Many HMOs Experience High Rates of Beneficiary Disenrollment

HEHS-98-142: Published: Apr 30, 1998. Publicly Released: May 5, 1998.

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William J. Scanlon
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Pursuant to a congressional request, GAO reviewed the feasibility of computing health maintenance organizations' (HMO) voluntary disenrollment rates from readily available data and analyzed the extent to which these rates varied among plans, focusing on: (1) disenrollment rates for all Medicare HMOs operating in 1996; (2) the disenrollment rates of plans operating in the same markets; (3) disenrollment rates of relatively new plans; and (4) the percentage of disenrollees who switched to fee-for-service.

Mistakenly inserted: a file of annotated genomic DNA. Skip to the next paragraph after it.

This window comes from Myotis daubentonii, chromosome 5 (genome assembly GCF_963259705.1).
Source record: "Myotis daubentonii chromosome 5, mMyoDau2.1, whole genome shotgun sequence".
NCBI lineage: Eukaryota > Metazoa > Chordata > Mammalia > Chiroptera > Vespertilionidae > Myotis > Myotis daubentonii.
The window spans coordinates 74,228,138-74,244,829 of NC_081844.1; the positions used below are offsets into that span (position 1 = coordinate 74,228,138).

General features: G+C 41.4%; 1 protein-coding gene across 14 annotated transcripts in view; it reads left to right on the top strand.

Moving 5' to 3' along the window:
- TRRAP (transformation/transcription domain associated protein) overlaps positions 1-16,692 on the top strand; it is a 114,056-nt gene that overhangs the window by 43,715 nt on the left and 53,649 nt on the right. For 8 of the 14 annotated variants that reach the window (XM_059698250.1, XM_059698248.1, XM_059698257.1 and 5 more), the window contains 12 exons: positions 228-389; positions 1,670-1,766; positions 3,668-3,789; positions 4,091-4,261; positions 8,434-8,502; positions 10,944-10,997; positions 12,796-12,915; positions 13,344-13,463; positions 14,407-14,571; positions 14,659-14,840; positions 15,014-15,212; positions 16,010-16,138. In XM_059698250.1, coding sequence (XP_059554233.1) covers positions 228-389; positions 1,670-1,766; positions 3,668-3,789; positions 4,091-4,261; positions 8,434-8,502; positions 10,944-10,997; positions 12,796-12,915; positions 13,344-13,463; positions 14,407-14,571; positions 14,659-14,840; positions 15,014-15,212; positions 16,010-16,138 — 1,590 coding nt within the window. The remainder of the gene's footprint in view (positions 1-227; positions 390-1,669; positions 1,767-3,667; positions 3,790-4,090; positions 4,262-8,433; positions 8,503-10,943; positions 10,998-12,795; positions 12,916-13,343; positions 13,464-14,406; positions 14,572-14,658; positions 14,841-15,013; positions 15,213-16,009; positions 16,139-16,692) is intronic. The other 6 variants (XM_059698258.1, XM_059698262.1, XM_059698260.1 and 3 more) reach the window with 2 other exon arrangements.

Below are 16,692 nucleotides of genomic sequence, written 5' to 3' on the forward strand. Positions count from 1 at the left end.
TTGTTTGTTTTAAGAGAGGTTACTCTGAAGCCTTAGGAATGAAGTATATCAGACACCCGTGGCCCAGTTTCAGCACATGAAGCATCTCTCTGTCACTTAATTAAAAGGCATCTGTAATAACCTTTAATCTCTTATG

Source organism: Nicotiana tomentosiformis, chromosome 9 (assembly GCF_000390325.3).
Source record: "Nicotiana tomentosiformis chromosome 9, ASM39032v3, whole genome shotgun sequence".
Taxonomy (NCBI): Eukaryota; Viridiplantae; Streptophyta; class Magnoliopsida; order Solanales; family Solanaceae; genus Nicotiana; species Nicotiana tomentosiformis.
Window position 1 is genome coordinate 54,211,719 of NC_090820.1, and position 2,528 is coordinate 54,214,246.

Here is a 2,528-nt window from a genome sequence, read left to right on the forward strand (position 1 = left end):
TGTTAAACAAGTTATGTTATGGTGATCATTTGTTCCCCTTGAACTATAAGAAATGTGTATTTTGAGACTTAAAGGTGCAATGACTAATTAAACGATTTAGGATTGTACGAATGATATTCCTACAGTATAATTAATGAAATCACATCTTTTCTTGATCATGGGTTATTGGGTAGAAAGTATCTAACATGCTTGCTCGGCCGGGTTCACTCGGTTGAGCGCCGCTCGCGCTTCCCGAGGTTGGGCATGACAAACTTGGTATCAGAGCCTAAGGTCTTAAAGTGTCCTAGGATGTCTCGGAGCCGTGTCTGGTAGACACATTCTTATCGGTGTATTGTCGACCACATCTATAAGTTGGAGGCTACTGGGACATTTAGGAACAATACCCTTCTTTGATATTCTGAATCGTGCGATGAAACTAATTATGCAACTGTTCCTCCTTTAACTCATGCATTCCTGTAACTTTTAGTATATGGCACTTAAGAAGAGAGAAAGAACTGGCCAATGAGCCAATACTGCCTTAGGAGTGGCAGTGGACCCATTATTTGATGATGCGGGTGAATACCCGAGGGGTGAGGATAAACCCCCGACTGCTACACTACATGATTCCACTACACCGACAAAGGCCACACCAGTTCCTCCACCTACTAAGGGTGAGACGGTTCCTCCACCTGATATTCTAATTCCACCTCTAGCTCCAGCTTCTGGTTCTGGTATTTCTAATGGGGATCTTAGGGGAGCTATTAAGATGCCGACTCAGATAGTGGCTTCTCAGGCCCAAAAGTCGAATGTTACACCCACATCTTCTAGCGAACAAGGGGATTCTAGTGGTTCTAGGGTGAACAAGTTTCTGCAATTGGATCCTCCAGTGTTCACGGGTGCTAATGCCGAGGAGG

GAO noted that: (1) annual disenrollment rates exceeded 20 percent of plans' average monthly membership at more than 40 Medicare HMOs in 1996; (2) in one extreme case, the number of members who disenrolled from a plan equaled 71 percent of that plan's average monthly membership; (3) in contrast, 32 HMOs had disenrollment rates below 5 percent; (4) comparing disenrollment rates among HMOs operating in different markets may be misleading; (5) local market characteristics, such as the competition between plans or beneficiaries' familiarity with managed care, may affect plans' disenrollment rates; (6) in some cases, a rate that is relatively high in one market might be relatively low in another; (7) for example, in 1996 the highest disenrollment rate in the Portland-Vancouver area (7.4 percent) was below the lowest rate in Miami (10.1 percent); (8) among plans operating in the same market, disenrollment rates varied substantially; (9) in many markets, the highest disenrollment rate exceeded the lowest disenrollment rate by more than fourfold; (10) for example, in Houston, Texas, the highest disenrollment rate was nearly 56 percent while the lowest rate was 8 percent; (11) the data clearly indicate that competing plans vary widely in their ability to retain members but do not reveal why; (12) disenrollment rates that are high relative to rates at competing plans could, for example, be caused by plans' poor marketing practices, less-generous benefits, higher beneficiary out-of-pocket costs, or inferior service; (13) HMOs in operation for less than 2 years tended to have higher annual disenrollment rates than older plans; (14) however, rapid disenrollment rates--that is, the percentage of new members who left within 3 months of their enrollment--tended to be slightly lower for plans that were in operation for less than 2 years; (15) many HMO members who disenroll switch to fee-for-service Medicare; and (16) in markets served by at least two plans, more than one-third of disenrollees switched to fee-for-service.

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